Request Demo

BUFFERZONE is available to Enterprise companies only. Please fill out the form below and we’ll contact you shortly



    PowerShell Exploits: What they are and How to Defend Against Them

    By BUFFERZONE Team, 12/02/2019

    PowerShell has recently become one of Cybercriminals’ favorite assets to exploit, and security experts are predicting an increase in such exploits.

    In this article we’ll try to understand PowerShell exploits, and why attackers like using them. Finally we’ll consider our options for defending against them.

    Understanding PowerShell Exploits

    PowerShell exploits are an example of fileless malware, which we’ve written about more generally elsewhere. In general, fileless malware doesn’t include any of its own malicious files, executable or otherwise, to be saved on infected endpoints. Instead, it exists primarily as code running in computer memory (RAM). The malicious code is injected into and run by various combinations of legitimate processes – such as Windows PowerShell. For this reason, fileless malware is also known as malware that ‘lives off the land’ – since it utilizes existing operating system processes without needing to create its own executables.

    Before we go any further, let’s understand what PowerShell itself is.

    PowerShell is a command-line shell and associated scripting language, which is part of Windows. Think of it as a command-line interface like the conventional cmd.exe (and its associated batch scripting), on steroids. PowerShell is to a large extent replacing cmd and batching, since it enables significantly more functionality, and also enables more types of applications to use it.

    This means that PowerShell has complete control of the Windows operating system. Basically, it can do anything that the user under which it is running can do – whether on the local endpoint, or remotely to other computers to which the user has access.

    So what makes PowerShell so attractive to cybercriminals? It’s the combination of several factors:

    • It’s always there. Since Windows 7, PowerShell is included by default. It’s even included in a service pack to Windows XP. So, unless PowerShell has been intentionally disabled – no trivial task, and one that is likely to block legitimate systems and activities – the hackers can rely on its presence, without needing to download it. This is the ‘living off the land’ phenomenon we mentioned above.
    • No native security: With such extensive and powerful functionality, one might expect PowerShell to have significant built-in security features. One would be wrong. PowerShell does have a feature called Execution Policies, but users – including any malware that may have gained a foothold – can change or bypass these policies at will. To quote Microsoft:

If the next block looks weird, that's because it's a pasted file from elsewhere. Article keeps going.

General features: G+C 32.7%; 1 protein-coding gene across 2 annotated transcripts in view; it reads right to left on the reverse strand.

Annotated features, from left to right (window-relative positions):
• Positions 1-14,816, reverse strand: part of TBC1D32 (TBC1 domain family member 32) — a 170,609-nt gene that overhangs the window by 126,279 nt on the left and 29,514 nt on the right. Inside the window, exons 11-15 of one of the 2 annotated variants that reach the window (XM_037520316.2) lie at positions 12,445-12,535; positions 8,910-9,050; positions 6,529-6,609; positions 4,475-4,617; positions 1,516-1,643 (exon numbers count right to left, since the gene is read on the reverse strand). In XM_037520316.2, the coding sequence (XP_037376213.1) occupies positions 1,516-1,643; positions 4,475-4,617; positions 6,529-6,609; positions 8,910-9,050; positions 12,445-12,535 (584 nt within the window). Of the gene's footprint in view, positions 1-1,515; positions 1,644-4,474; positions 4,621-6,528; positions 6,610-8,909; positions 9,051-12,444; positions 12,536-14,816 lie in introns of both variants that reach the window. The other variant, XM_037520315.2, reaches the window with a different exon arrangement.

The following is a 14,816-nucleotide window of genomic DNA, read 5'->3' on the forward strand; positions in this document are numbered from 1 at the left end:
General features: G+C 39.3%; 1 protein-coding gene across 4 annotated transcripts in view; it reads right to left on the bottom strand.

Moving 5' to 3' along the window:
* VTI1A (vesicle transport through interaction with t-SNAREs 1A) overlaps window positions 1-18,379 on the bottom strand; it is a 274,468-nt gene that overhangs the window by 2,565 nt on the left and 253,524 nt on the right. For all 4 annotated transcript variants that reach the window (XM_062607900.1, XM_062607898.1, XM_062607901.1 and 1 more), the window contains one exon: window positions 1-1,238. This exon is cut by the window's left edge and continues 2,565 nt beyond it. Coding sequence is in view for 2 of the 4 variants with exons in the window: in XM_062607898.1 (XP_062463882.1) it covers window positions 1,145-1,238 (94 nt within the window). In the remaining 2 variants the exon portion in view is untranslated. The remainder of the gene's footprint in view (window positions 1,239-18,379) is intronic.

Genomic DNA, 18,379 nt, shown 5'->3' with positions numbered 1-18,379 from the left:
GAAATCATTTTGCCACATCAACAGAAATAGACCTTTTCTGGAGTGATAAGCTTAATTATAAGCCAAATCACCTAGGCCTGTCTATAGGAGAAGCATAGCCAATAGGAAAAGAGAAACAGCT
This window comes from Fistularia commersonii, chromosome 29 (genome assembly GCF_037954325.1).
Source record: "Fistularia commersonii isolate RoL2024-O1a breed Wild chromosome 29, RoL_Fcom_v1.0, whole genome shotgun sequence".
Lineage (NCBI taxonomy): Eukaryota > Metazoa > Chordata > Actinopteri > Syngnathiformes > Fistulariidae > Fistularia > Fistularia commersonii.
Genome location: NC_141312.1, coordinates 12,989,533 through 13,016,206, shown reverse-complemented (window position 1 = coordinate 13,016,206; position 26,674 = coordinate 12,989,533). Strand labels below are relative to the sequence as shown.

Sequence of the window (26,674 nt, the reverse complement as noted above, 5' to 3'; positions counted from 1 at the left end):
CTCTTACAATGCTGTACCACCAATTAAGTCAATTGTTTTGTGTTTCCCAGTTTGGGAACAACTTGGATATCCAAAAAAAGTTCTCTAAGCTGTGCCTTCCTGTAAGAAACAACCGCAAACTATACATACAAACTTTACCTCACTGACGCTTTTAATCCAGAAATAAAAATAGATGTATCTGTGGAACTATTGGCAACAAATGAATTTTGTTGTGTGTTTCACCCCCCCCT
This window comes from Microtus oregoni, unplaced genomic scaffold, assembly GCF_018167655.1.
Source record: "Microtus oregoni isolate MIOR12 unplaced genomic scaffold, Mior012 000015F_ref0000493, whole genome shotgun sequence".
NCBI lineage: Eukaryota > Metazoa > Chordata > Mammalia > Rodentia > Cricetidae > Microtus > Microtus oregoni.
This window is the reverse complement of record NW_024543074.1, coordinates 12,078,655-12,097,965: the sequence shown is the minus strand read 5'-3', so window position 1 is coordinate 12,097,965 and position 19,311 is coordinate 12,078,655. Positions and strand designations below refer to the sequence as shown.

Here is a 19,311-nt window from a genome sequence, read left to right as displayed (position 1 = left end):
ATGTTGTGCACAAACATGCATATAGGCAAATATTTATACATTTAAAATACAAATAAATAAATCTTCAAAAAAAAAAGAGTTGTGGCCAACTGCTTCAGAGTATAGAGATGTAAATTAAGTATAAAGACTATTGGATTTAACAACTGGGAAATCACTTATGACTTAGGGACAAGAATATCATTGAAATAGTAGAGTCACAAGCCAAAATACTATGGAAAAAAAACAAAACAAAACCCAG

“The execution policy is not a security system that restricts user actions. For example, users can easily circumvent a policy by typing the script contents at the command line when they cannot run a script. Instead, the execution policy helps users to set basic rules and prevents them from violating them unintentionally”.
      For fun, try Googling “How to bypass PowerShell execution policy”.
    • PowerShell can execute commands directly from memory, without needing any files or data saved to disk. Since security software’s most basic and reliable functionality is disk scanning, such PowerShell exploits don’t leave any traces to be found.
    • More advanced security solutions don’t just scan disk data, but monitor endpoint running processes. However, since PowerShell is, in general, a legitimate tool used for many legitimate purposes, there’s nothing about it to raise any red flags. Endpoint security monitoring software registers the PowerShell process as legitimate.

    For these reasons, PowerShell has been used, and will most likely continue to be used, for all kinds of attacks, including ransomware, data theft, keystroke logging, cryptomining, and targeted attacks.

    Defense Considerations

    From the above description it should already be clear that traditional, signature-based data scanning antivirus is pretty much useless when it comes to PowerShell exploits and other fileless malware. Unless the malware also includes characteristic files that it needs to save to disk – something current cybercriminals are smart enough to avoid – the antivirus won’t have anything to find. And, as we mentioned, process monitoring won’t fare any better, since PowerShell is a legitimate and often even necessary process.

    Perhaps the most comprehensive available analysis of PowerShell exploitation is a report produced by Symantec. A follow-up Symantec blog post, last updated as recently as February 2018, states: